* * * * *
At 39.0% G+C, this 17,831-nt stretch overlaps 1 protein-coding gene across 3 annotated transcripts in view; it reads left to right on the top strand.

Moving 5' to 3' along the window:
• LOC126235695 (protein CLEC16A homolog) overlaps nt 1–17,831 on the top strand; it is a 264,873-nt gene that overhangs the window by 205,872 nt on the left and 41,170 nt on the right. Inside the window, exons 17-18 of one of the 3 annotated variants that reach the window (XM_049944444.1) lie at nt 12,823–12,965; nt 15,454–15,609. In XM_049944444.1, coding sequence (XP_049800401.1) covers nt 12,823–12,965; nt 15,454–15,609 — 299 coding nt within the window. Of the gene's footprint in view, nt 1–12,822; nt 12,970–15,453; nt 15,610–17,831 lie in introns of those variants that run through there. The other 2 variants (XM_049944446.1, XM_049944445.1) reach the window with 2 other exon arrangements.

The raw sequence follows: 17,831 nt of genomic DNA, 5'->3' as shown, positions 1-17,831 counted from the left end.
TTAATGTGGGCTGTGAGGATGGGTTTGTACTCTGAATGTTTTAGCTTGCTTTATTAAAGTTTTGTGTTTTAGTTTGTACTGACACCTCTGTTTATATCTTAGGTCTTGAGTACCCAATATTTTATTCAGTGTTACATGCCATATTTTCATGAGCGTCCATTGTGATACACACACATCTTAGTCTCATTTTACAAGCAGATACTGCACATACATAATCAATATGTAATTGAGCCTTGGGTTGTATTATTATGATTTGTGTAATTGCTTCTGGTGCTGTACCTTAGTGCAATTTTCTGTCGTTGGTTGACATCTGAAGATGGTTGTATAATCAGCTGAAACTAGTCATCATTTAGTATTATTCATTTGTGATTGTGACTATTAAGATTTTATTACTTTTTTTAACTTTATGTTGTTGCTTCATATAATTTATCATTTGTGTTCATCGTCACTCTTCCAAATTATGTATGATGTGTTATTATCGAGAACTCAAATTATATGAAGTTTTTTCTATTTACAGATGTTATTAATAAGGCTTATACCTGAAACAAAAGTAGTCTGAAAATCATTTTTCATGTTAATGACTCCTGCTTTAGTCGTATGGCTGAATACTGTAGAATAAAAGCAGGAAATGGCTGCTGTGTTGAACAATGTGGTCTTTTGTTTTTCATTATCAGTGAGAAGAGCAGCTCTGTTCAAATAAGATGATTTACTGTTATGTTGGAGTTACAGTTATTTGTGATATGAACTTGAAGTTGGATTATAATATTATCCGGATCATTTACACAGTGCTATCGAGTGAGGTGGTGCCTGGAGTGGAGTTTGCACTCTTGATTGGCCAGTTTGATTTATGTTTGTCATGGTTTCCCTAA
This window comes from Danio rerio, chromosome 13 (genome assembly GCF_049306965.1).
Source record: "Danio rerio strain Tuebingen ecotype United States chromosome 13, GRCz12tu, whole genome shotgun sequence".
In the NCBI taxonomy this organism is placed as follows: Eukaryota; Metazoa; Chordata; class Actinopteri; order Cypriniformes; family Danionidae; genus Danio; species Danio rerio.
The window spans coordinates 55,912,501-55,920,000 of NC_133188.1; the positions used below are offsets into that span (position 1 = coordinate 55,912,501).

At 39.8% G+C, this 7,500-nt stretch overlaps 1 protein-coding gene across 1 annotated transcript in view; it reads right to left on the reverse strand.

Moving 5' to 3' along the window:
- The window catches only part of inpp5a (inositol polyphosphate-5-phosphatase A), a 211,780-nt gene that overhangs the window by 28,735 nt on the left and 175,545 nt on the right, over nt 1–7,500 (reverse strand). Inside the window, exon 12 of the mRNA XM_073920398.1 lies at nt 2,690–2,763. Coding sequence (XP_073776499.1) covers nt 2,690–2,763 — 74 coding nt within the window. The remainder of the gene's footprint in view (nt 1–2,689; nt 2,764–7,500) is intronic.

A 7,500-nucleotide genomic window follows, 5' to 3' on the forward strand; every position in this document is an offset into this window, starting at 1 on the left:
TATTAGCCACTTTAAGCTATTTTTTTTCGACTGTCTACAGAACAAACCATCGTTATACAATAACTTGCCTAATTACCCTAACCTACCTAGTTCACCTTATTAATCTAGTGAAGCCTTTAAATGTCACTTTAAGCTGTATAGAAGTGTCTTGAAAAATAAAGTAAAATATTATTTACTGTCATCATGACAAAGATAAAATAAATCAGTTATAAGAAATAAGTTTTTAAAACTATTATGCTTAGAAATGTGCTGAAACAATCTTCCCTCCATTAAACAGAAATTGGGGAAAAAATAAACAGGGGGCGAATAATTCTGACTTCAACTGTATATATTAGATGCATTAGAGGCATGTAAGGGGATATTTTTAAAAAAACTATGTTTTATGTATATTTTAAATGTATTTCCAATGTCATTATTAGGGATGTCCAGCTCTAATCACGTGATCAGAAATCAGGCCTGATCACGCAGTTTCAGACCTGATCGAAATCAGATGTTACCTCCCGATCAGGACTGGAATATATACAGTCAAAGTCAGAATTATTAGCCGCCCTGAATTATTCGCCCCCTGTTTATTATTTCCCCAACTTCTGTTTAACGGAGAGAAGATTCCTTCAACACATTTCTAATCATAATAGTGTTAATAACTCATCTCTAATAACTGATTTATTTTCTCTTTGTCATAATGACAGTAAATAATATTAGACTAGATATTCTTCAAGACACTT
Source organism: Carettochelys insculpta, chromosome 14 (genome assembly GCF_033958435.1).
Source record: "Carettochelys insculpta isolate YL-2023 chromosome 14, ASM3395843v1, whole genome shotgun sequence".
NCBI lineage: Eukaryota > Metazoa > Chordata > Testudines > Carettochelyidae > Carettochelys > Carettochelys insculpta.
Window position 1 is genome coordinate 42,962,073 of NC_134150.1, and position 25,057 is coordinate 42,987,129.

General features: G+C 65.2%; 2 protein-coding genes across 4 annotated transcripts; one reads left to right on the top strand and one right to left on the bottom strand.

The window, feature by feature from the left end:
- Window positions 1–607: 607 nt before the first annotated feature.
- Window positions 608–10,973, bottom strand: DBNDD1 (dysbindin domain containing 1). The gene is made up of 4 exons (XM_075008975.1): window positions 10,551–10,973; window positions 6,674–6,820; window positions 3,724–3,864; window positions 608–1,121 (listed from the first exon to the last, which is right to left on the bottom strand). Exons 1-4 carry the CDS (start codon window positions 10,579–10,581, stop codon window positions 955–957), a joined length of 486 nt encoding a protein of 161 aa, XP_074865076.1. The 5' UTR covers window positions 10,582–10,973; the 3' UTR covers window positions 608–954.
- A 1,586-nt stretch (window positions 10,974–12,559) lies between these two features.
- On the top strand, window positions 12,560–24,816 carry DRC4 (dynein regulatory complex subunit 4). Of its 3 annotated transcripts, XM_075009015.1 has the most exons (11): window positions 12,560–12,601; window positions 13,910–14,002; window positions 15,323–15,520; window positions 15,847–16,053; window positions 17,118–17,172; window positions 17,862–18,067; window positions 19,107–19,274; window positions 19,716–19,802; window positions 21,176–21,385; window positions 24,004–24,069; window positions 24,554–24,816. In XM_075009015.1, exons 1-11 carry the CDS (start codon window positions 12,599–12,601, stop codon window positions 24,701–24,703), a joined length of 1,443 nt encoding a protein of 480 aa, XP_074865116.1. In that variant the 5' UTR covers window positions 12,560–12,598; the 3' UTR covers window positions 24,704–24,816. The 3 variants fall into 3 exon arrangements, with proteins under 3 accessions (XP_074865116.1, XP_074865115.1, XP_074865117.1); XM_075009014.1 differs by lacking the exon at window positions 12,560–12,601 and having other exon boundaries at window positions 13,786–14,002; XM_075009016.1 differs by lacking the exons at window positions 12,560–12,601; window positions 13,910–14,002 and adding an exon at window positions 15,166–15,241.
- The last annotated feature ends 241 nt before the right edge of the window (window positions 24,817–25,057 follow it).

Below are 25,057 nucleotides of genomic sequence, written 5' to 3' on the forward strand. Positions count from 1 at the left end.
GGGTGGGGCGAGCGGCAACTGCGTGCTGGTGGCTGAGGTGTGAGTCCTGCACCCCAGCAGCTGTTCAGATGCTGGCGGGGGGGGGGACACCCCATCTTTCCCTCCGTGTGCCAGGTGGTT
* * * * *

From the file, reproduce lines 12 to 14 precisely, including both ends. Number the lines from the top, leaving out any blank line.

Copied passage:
- The window catches only part of inpp5a (inositol polyphosphate-5-phosphatase A), a 211,780-nt gene that overhangs the window by 28,735 nt on the left and 175,545 nt on the right, over nt 1–7,500 (reverse strand). Inside the window, exon 12 of the mRNA XM_073920398.1 lies at nt 2,690–2,763. Coding sequence (XP_073776499.1) covers nt 2,690–2,763 — 74 coding nt within the window. The remainder of the gene's footprint in view (nt 1–2,689; nt 2,764–7,500) is intronic.

A 7,500-nucleotide genomic window follows, 5' to 3' on the forward strand; every position in this document is an offset into this window, starting at 1 on the left:
TATTAGCCACTTTAAGCTATTTTTTTTCGACTGTCTACAGAACAAACCATCGTTATACAATAACTTGCCTAATTACCCTAACCTACCTAGTTCACCTTATTAATCTAGTGAAGCCTTTAAATGTCACTTTAAGCTGTATAGAAGTGTCTTGAAAAATAAAGTAAAATATTATTTACTGTCATCATGACAAAGATAAAATAAATCAGTTATAAGAAATAAGTTTTTAAAACTATTATGCTTAGAAATGTGCTGAAACAATCTTCCCTCCATTAAACAGAAATTGGGGAAAAAATAAACAGGGGGCGAATAATTCTGACTTCAACTGTATATATTAGATGCATTAGAGGCATGTAAGGGGATATTTTTAAAAAAACTATGTTTTATGTATATTTTAAATGTATTTCCAATGTCATTATTAGGGATGTCCAGCTCTAATCACGTGATCAGAAATCAGGCCTGATCACGCAGTTTCAGACCTGATCGAAATCAGATGTTACCTCCCGATCAGGACTGGAATATATACAGTCAAAGTCAGAATTATTAGCCGCCCTGAATTATTCGCCCCCTGTTTATTATTTCCCCAACTTCTGTTTAACGGAGAGAAGATTCCTTCAACACATTTCTAATCATAATAGTGTTAATAACTCATCTCTAATAACTGATTTATTTTCTCTTTGTCATAATGACAGTAAATAATATTAGACTAGATATTCTTCAAGACACTT